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☀️ First session of the week! ✅ pic.twitter.com/CDfJ1IxRya— Real Madrid C.F. (@realmadriden) October 12, 2021
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This is very good news after some concern about the left foot bruise.
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Managing Madrid member contribution
Subject: Would Mbappe actually fit well at Real Madrid? In some detail why or why not?
Mbappe fits PERFECTLY into this Real Madrid as a 2nd striker next to Benzema. I don’t worry about Vinicius or Rodrygo because Mbappe is compatible with either or both.
For Option A, Rodrygo works where manager opts for 433, and gives Madrid 3 very high IQ attackers with excellent finishing - very BBC-like if you think about it, but they lack the physicality of BBC that allowed them to out-head opponents when ground game wasn’t working, and none of the 3 are going to break lines other than through passing.
This brings you option B, where you can run with Vinicius as a LM in a 442 with the likes of Valverde or Brahim at RM - this of course has the downside of unbalanced formations and playing Valverde out of position (or sacrificing Valverde for another attacker which gives us a thin, 2-man midfield).
Option C if you’re pure evil and see neither of the Brazilians linking up with Mbappe, both get dropped in favor of a diamond midfield -downsides are no width and our FBs aren’t offensive dynamos as of late, so if there’s no through ball, there’s no joy.
I am just thinking it through from different angles.
There is a key question that comes to mind from the point of view of long-term construction. What does Kylian Mbappe bring regarding the tactical situation Real Madrid seems to face consistently in both UCL and La Liga? That situation being various forms of compact defensive structures in the oppositions’ half with the objective of denying Real Madrid channels and space through the middle — low blocks in extreme cases — and then basic counterattacking with athleticism.
Real Madrid’s touted attacking players can be on occasion neutralized in tough games by denying them room to operate. This then puts pressure on the other lines to produce and run more. We encounter difficulty to find room for runs / through balls into space. Defenses are able to get into a set facing our players and Real Madrid isn’t getting in behind. This is not an issue of midfielder personnel — we have players who are masters at breaking lines, vertical passing, hitting players making runs and carrying the ball vertically — it is one of finding space to operate as a consequence of showing certain offensive threats. The opposition has settled on tactics that mean the ball is recycled or pushed to the wings for crosses, the latter of which is not our strength without Cristiano. Mbappe’s strong suit is neither battling players inside the box nor knocking in crosses.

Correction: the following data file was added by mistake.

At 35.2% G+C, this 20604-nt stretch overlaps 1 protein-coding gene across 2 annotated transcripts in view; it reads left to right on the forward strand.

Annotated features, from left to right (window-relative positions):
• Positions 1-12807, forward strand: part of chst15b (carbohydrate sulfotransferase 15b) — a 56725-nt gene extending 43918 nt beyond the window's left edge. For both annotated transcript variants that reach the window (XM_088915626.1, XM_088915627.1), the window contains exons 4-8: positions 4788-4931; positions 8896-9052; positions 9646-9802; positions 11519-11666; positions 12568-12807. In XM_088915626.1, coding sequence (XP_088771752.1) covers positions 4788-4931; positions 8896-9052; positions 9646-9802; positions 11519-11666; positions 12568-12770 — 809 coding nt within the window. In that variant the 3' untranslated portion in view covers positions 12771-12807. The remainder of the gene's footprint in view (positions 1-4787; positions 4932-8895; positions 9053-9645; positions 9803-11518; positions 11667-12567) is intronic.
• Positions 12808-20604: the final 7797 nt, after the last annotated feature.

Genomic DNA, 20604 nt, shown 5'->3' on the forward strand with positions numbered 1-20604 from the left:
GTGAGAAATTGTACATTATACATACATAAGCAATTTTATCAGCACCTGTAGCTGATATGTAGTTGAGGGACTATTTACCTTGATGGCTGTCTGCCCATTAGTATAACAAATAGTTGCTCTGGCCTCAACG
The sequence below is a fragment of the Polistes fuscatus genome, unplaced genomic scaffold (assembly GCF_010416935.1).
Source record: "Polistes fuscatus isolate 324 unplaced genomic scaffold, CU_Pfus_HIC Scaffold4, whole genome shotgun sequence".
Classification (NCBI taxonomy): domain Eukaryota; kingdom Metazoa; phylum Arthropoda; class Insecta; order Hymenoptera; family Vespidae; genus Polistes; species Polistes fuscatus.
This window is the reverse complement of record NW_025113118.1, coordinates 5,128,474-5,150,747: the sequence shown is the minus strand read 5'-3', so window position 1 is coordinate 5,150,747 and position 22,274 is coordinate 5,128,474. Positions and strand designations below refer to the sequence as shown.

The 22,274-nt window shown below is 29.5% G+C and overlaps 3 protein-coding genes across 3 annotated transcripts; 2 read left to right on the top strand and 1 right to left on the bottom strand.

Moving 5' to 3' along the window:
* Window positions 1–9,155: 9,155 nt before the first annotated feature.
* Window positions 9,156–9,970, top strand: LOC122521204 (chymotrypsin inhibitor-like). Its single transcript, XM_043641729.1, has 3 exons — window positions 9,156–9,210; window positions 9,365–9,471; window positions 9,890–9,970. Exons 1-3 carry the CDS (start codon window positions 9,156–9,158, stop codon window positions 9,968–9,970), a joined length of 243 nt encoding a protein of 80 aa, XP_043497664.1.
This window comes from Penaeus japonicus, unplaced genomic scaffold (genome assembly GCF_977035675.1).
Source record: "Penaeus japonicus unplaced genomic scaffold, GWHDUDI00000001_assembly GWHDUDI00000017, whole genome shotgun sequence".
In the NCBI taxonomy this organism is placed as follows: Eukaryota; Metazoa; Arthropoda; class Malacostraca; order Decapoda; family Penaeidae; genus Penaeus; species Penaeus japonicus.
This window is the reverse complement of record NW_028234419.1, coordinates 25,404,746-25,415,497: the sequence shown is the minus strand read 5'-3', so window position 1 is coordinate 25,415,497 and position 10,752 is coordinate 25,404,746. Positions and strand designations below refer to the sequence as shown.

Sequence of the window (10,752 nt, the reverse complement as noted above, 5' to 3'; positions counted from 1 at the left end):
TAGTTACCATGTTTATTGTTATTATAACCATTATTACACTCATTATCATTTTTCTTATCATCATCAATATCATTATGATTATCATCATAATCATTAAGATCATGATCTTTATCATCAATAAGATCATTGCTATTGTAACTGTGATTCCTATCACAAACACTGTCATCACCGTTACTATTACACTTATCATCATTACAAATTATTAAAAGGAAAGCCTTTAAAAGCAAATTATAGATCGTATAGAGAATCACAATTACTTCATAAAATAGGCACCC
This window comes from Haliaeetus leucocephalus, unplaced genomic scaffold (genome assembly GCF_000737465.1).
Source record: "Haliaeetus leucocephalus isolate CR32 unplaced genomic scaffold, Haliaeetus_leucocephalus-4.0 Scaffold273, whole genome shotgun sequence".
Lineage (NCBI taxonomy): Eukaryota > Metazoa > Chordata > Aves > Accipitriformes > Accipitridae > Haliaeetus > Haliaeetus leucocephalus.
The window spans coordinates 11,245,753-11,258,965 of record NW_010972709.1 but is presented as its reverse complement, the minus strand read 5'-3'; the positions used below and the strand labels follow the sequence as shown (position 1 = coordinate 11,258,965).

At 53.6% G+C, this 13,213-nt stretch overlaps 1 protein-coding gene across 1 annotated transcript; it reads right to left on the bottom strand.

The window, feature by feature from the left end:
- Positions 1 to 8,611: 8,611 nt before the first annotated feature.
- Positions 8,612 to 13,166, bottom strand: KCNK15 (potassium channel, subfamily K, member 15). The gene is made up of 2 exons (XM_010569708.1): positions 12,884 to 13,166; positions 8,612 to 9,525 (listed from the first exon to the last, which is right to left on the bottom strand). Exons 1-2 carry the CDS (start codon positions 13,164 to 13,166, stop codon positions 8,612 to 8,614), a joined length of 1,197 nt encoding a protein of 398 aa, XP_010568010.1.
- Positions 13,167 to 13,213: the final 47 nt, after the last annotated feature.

Teams with the ambitions of a Real Madrid must create in a variety ways to be overwhelming.
Despite not really being a penalty box predator, Mbappe would be the asset to pick up for that aim. Mbappe is clever with quick play at the feet and he is good in tight spaces, which is superb when we do need to bear down and score through a compact defense. But more crucial than that, his greatest assets are: 1. the capacity to beat any player — or a number of players — for pace and still have the control to hold the ball, 2. the ability to stretch lines and force defenders out of a compact set, 3. and the ability to make runs in behind the back line, which forces teams into defending facing their goal.
With those traits in mind and building around this dynamic, Mbappe does pair well with Real Madrid’s playmaking (future) forwards such as Brahim Diaz or Rodrygo — much like he does with Neymar. But still it has to be asked if we are thinking critically: Would a lot of his traits be neutralized by the same approach teams currently use against Real Madrid? We have in Benzema, Rodrygo and Vinicius players whose strengths against disciplined defenses actually overlap with those mentioned above. The key tactical weakness with this kind of front line is that we still don’t have anyone getting easy header goals from crosses or creating a power-direct option. And again, avoiding one-dimensionality is key for a team looking to dominate.
Pairing him not with a false 9 but with a traditional 9 could make more sense in the long term in view of the tactics teams use to thwart Real Madrid. Bring back the headed goal threat if teams are giving us the cross. We don’t find it pretty, but if it’s there use it. A traditional 9 allows a team to go direct as an opening tactical option. It functions as a method to disrupt defensive sets and set up the high press. So that is tactically where I have more questions about Mbappe / Benzema or Mbappe / Vinicius as foundational front lines.